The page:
Is the failure of Islamic states the fault of Islam? Ian Buruma, Fred Halliday, Abdelwahab El-Affendi, Merryl Wyn Davies, Roger Scruton, Sami Zubaida, Iqbal Asaria and Mai Yamani discuss...by Prospect / November 20, 2001 / Leave a comment
Ian Buruma: To say that 11th September was a criminal act that has nothing to do with Islam is politically understandable but evades the issue. Clearly these terrorist acts have grown out of a broader political and economic failure in the Muslim world. And perhaps a failure of western response too. But what is at the root of these failures? Is colonialism to blame? Or is there a problem with the religion itself, or at least with the sort of political culture it produces?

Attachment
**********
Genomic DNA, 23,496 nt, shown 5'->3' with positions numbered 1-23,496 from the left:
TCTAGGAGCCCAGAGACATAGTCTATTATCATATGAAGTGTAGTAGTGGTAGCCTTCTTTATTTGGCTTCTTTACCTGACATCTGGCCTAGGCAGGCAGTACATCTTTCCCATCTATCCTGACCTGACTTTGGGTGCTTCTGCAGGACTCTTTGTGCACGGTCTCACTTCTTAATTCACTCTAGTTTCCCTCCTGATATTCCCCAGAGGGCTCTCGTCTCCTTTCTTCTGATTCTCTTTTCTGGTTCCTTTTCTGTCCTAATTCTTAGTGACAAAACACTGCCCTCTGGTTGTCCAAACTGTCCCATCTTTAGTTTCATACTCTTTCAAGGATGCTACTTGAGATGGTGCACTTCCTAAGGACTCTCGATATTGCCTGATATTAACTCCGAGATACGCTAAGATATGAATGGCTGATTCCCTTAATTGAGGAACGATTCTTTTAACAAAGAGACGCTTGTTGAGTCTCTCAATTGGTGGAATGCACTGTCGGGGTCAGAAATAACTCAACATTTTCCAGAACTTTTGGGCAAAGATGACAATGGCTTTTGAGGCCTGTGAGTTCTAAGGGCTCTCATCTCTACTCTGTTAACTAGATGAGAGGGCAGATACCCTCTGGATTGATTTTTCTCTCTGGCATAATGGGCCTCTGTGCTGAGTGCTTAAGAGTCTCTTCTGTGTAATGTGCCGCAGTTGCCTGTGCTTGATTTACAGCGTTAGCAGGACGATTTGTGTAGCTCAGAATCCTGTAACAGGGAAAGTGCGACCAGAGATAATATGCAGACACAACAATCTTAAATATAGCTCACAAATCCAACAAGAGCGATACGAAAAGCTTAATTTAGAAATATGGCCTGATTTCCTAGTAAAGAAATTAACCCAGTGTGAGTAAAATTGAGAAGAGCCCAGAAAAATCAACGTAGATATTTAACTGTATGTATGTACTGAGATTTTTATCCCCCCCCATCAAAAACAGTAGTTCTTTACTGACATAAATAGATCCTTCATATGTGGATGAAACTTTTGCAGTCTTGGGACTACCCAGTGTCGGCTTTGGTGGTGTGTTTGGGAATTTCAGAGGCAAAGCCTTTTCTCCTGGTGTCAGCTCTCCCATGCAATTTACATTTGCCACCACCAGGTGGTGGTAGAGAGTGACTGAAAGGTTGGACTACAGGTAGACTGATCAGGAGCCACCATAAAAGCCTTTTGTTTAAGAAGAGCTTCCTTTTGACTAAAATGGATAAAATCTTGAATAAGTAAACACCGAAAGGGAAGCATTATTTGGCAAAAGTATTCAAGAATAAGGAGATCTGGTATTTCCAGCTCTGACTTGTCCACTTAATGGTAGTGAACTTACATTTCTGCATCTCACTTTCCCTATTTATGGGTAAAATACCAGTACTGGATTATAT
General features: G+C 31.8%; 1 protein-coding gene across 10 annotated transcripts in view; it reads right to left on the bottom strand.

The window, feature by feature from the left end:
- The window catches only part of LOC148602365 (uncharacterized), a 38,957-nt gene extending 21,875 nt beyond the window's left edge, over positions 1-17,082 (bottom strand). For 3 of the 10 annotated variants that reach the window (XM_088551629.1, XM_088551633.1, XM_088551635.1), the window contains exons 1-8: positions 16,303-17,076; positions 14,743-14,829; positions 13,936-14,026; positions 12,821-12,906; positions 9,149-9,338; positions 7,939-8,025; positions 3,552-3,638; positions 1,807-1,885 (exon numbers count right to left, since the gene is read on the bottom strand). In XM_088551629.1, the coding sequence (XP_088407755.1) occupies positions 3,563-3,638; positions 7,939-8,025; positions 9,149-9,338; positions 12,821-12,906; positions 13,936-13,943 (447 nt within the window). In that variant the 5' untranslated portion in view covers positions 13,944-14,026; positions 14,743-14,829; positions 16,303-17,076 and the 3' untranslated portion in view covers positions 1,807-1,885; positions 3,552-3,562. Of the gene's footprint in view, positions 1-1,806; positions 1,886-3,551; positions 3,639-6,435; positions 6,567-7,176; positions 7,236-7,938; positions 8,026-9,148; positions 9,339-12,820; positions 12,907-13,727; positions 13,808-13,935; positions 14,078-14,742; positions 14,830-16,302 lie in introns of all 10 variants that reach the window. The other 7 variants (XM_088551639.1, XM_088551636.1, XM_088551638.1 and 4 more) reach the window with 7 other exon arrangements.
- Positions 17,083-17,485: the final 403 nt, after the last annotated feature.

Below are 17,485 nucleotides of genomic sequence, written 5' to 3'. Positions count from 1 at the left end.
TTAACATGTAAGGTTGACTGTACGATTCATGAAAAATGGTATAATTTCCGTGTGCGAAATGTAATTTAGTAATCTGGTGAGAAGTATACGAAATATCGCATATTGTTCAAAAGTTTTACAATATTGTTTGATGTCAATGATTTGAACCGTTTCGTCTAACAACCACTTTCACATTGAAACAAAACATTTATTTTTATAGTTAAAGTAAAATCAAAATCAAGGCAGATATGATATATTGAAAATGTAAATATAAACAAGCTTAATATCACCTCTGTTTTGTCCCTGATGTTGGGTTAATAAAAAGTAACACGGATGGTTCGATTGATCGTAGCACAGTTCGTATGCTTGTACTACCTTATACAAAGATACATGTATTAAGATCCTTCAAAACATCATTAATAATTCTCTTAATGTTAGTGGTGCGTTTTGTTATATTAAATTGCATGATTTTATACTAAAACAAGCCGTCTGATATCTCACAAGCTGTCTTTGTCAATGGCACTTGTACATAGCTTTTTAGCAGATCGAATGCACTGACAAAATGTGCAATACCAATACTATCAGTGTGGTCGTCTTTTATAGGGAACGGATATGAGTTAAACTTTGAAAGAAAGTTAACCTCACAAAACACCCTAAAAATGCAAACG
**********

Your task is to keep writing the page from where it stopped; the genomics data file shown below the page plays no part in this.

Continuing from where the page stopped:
Fred Halliday: You cannot blame the religion in the sense of the holy texts-the Koran, the hadith and so on-for the simple reason that you can interpret these to meet any practice you wish in the modern world. You can derive capitalism, communism, feudalism and even a slave economy from them. The same goes for a wide range of political behaviour. This applies to Judaism and Christianity too: the books of Judges and Deuteronomy legitimate, under appropriate circumstances, the killing of innocent people and children. But if we turn to the particular causes of these events, we have to ask why did this group of people do what they did and why did their action produce such an echo in the middle east and elsewhere? To take the echo first. It is clear that a lot of people out there think the Americans deserved it: people in China think this; 80 per cent of the population of Brazil said, two weeks after the event, that they did not think Brazil should side with the Americans in this conflict; parts of the intelligentsia in western Europe think this even if they don’t say it. Why this resentment? It is partly just in the nature of being the most powerful state to attract resentment. It is, of course, also to do with cultural insecurity and the perception that globalisation is run in the interests of a narrow group of western countries. But if you look at what drove the main actors, you have to look more specifically at what I call “the greater west Asian crisis.” By that I mean a set of crises which are distinct in origin but, over the past 15 years, have converged, at least in the eyes of the radical Islamists. The three main ones are the Palestine question, the Iraq question and the Afghanistan question. These are seen as being expressions of…